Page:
Professor Barber’s first official function as Vice-Chancellor was at an event characteristic of that consolidation and renewal: the opening of a new, state-of-the-art greenhouse complex for research and teaching within the School of Environmental and Rural Science. The complex includes 25 separate rooms, in each of which temperature and watering can be controlled independently. Research using the new greenhouse facilities is already contributing to national programs – particularly in relation to climate change.
The year ended with a related event: the opening of new laboratories for research into reducing greenhouse gas emissions in agriculture. The “UNE Carbon and Climate Change Research and Learning Facility” is the new home of the UNE-based National Centre for Rural Greenhouse Gas Research – a joint venture between UNE and Industry & Investment NSW – launched in 2009. The Centre is an “offspring” of the Primary Industries Innovation Centre, which is also based at UNE.
The development of collaborative arrangements – with other universities as well as with government and industry – was a major theme for the year, which saw the signing of important agreements with educational institutions both in Australia and abroad. In October Professor Barber and the Chancellor, Dr Richard Torbay, signed Memoranda of Understanding with the University of Sydney, the University of Western Sydney, and TAFE NSW establishing collaborative arrangements aimed at giving more students access to higher education. “While each agreement is unique,” Professor Barber said, “collectively they promote a more inclusive, flexible and responsive higher education environment: one where universities serve the national interest through collaboration rather than dog-eat-dog competition.”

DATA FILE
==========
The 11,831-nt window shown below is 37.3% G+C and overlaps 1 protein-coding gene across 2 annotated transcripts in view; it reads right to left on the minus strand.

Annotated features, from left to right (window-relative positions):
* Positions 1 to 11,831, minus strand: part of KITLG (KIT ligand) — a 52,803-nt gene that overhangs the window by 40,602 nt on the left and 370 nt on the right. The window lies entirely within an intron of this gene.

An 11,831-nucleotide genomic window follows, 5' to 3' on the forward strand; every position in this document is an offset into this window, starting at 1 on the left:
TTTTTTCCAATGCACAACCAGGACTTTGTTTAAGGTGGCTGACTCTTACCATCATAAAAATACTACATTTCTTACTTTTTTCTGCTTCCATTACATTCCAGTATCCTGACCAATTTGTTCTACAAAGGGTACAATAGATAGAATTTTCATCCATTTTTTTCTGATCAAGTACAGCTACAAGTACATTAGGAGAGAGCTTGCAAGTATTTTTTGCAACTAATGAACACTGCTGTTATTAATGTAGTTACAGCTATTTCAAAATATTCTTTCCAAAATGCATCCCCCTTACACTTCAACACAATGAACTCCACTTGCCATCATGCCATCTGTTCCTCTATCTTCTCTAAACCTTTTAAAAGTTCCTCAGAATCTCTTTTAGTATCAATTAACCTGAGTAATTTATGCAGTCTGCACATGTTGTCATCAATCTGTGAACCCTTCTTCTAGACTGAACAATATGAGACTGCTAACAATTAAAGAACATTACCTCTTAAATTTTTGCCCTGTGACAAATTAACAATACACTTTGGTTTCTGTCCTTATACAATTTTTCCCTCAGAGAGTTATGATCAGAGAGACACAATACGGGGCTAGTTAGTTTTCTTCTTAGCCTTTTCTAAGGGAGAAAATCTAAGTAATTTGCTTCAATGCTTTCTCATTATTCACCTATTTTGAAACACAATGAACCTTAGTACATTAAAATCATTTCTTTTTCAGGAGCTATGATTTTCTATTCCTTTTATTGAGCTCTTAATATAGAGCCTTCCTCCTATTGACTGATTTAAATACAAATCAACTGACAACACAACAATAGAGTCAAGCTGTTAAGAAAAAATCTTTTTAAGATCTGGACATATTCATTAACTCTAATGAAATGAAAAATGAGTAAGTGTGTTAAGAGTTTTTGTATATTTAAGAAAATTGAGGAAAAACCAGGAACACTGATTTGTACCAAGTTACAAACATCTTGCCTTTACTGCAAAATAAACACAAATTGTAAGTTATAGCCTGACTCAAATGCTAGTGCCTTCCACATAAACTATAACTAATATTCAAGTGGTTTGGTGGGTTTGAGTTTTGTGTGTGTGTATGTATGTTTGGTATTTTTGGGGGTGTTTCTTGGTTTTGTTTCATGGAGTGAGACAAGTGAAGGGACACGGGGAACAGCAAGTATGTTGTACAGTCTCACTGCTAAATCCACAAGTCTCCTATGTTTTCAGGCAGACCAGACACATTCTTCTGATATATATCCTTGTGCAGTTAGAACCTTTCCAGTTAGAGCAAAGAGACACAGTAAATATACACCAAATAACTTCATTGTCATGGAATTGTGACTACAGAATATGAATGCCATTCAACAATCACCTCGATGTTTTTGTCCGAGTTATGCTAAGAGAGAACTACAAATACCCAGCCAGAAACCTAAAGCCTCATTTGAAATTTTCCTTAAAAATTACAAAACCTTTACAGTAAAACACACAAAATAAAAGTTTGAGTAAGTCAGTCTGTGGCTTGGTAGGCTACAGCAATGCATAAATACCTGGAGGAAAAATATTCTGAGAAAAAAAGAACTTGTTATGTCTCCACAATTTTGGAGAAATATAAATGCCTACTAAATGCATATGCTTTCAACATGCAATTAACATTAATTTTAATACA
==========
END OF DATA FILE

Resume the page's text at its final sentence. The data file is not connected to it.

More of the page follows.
The signing of an agreement with China’s Henan Agricultural University (HAU) in November was one of several agreements with overseas universities ratified during the year. The comprehensive agreement with HAU will enable students who have completed a diploma program or two or three years of a degree program at HAU to complete a UNE degree – with advanced standing – in the areas of accounting, business, biotechnology and molecular genetics, environmental science, animal science, agriculture, and agricultural and resource economics. UNE is currently teaching students from seven Chinese educational institutions through advanced standing and cooperation agreements.
In March Professor Barber officially launched a project – “DEHub” – representative of another aspect of UNE’s collaborative activities.”DEHub” is a collaborative research project that is paving the way for 21st century developments in distance education. The project, funded by the Commonwealth Government and led by UNE, also involves Charles Sturt University, CQUniversity, the University of Southern Queensland, and New Zealand’s Massey University. Together, these universities form a “hub” of research-based expertise on new developments in distance education practice. Professor Barber said that DEHub was “at the forefront of research and development behind a global educational movement towards distance education”.